I have not kept in touch with them as I should have ... but I did reconnect with Phil by chance earlier this year ... through Facebook. Apparently one of my co-workers at the college was a classmate of Phil's ... Midland High School Class of '76 ... On, ye Bulldogs! Through her, I connected with Phil's Facebook page. And at the same time, I have also renewed acquaintances from other Big 2 News alumni. As for Phil, he's living in Alabama now ... but his health hasn't been good, and there are days when his communication is limited to reading 'liking' posts that friends have made on his Facebook page.

An amazing thing, really ... how we can connect (or re-connect) through the world wide web, and how we can communicate ... even in circumstances where, in the past, connecting and communicating would have been difficult at best.

An awfully long digression, really, to get to my initial point ... appreciation for a renewed connection, best wishes to former co-worker, and a prayer of wholeness and healing for him.

Saturday, November 24, 2012

So long to a good ol' boy


Count me among those mourning the death of stage, screen and (most of all) television star Larry Hagman, who passed away Friday in a Dallas, Texas, hospital. Hagman was 81.


To many people around the world, Hagman - in his role as the charming and conniving oilman, J.R. Ewing - became the defitive Texan ... and that's alright by me. IMHO, he was a good ol' boy, and his role in the long-running (and recenty re-booted) television series, "
Dallas," captured more than a little of the flavor, the spirit of the cowboy-hatted-and-booted, wheeling-dealing, go-for-broke characters that one still finds among independents in the Texas oil and gas industry.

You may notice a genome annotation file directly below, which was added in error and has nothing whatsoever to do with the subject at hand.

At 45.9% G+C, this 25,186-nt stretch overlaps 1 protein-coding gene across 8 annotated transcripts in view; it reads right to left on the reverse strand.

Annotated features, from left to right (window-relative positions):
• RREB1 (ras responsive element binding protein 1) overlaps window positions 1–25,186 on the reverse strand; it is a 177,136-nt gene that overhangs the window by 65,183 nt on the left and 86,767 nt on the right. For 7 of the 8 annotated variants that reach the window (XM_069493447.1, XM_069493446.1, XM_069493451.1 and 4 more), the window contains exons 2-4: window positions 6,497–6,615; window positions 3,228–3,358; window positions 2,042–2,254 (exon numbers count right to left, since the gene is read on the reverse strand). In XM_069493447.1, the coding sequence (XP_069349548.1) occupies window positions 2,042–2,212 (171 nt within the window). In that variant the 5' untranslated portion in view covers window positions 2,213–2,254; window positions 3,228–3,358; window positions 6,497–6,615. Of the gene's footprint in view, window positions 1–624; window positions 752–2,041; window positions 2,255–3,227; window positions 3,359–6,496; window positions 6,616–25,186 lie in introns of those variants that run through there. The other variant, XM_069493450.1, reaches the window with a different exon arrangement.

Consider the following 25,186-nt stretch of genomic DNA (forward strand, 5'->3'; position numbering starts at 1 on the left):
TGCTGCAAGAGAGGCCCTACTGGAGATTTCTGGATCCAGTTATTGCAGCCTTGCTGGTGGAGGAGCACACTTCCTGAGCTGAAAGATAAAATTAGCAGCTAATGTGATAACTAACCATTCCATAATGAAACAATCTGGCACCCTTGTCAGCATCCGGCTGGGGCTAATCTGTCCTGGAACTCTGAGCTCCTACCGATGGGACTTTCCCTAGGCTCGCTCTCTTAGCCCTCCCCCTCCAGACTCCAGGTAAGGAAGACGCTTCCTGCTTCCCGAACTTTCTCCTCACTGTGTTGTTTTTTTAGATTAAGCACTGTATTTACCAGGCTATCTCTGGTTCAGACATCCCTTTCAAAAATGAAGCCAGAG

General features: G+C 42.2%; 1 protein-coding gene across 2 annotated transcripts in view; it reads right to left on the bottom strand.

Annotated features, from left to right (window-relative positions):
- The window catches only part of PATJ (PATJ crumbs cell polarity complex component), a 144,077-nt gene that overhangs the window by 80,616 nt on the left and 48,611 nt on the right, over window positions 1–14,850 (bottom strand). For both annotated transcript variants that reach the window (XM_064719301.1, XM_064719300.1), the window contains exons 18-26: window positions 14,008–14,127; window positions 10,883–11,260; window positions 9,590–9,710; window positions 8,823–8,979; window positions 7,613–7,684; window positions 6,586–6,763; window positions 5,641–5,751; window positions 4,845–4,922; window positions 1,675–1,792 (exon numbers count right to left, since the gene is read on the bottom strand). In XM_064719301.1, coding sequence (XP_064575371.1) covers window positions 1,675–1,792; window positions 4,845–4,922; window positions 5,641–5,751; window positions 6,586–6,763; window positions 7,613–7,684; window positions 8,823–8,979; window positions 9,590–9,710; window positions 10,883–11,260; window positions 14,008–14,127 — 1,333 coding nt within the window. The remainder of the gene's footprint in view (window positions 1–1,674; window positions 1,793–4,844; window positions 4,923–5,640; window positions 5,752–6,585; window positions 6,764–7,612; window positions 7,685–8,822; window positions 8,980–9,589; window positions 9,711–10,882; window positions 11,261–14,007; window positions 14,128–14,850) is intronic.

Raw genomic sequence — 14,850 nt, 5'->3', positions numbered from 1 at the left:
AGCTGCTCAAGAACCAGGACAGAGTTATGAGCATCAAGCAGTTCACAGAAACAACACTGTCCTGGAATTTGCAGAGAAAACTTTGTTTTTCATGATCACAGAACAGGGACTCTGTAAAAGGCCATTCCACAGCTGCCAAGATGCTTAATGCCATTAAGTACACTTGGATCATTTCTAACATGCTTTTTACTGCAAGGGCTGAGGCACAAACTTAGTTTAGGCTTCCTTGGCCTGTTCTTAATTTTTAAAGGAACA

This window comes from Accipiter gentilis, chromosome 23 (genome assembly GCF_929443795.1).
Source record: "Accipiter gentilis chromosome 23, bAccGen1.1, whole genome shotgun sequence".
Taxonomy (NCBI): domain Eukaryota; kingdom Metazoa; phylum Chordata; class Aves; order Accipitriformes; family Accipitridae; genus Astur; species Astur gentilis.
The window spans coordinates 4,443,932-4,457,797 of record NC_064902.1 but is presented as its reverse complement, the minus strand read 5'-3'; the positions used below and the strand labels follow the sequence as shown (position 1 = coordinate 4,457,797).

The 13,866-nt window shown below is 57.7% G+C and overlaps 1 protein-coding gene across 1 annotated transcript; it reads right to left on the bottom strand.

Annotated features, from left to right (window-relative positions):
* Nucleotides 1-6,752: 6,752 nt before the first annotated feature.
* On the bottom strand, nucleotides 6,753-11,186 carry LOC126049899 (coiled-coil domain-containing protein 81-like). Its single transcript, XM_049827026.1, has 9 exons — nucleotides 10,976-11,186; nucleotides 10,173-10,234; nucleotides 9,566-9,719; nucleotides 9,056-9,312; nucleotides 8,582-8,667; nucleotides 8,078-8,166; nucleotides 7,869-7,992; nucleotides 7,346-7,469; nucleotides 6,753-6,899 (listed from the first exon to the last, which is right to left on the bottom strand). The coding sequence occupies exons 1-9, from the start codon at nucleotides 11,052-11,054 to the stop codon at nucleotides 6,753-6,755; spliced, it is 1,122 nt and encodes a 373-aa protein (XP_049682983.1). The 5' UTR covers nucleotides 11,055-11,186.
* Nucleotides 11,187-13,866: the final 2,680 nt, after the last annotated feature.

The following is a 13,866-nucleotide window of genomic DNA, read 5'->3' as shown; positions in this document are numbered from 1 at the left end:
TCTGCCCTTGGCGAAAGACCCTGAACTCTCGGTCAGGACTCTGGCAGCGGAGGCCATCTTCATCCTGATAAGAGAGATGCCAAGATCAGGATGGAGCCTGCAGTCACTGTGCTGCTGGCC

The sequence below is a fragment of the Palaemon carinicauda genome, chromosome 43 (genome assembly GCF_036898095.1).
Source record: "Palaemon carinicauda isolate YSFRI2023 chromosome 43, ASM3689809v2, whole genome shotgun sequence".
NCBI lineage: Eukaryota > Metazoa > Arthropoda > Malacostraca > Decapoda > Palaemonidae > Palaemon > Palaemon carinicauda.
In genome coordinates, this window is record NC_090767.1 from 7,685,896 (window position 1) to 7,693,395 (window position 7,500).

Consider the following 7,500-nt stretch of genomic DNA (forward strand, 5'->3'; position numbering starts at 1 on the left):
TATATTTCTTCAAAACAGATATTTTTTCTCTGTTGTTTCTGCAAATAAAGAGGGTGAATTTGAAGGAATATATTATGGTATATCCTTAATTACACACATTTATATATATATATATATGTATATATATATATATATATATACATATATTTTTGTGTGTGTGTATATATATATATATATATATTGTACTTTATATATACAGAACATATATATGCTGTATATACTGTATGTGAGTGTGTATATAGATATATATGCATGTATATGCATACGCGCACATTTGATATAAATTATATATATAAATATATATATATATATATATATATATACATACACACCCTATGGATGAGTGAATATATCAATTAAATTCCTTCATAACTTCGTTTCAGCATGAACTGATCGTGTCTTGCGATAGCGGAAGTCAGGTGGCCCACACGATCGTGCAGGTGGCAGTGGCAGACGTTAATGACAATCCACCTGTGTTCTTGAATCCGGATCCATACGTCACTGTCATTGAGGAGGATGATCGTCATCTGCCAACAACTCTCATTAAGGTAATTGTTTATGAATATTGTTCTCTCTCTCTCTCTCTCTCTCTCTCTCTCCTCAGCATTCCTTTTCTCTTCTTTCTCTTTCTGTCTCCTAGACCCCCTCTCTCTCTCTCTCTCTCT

Unlike myself, Hagman is a native son of Texas, and he brought some of his experience with the state and the oilfield to his role. A big fan of "Dallas" back in the 80s, I found myself back in front of the television for the series' reboot this past year, and felt amply rewarded by the experience ... especially seeing Hagman back at work. What I didn't know until earlier this year, was the back-story of Dallas and its inception, the evolution of the J.R. Ewing role, and the determined efforts by Hagman to elevate that role and its prominence in the series ... working in front of the camera and behind-the-scenes.

I STRONGLY recommend an article by by Harry Hurt III in the June 2012 issue of Texas Monthly, titled "Larry Hagman’s Curtain Call." It offers a wonderful glimpse of the life and times of Hagman, and the fascinating road he followed in the course of his personal and professional life. "There's nothing like watching the real J.R. Ewing in action," Hurt writes in the opening of that article ... I have to agree.

Some will remember him as 'Buck,' while many more will remember him as 'Maj. Anthony Nelson.' But I suspect most of us will remember him as 'J.R. Ewing' ... I know I will ... and I wonder how long the re-boot of "Dallas," may last very without him ... not long on my television set.

Thursday, November 22, 2012

A Thanksgiving Prayer


“Oh God, when I have food, help me to remember the hungry; when I have work, help me to remember the jobless; when I have a warm home, help me to remember the homeless; when I am without pain, help me to remember those who suffer; and remembering, help me to destroy my complacency and bestir my compassion. Make me concerned enough to help, by word and deed those who cry out for what we take for granted ... Amen.”
– Samuel F. Pugh

Friday, November 16, 2012

So long, it's been good to know ya'

In recent years, it's been nice to start my day online with a colorful, yet calming image of a creation by artist Dale Chihuly ...

... that ends today.

"Background images are going away on November 16, 2012," Google tells me. "Thank you for using background images. As we build a more streamlined Google Search page for everyone, we’ll no longer be able to support customization with background images. So you will no longer be able to see your background pictures starting November 16, 2012."

I'm sure Google has all sorts of wonderful (though less-customized) new opportunities for me ... we'll see.

So long, it's been good to know ya'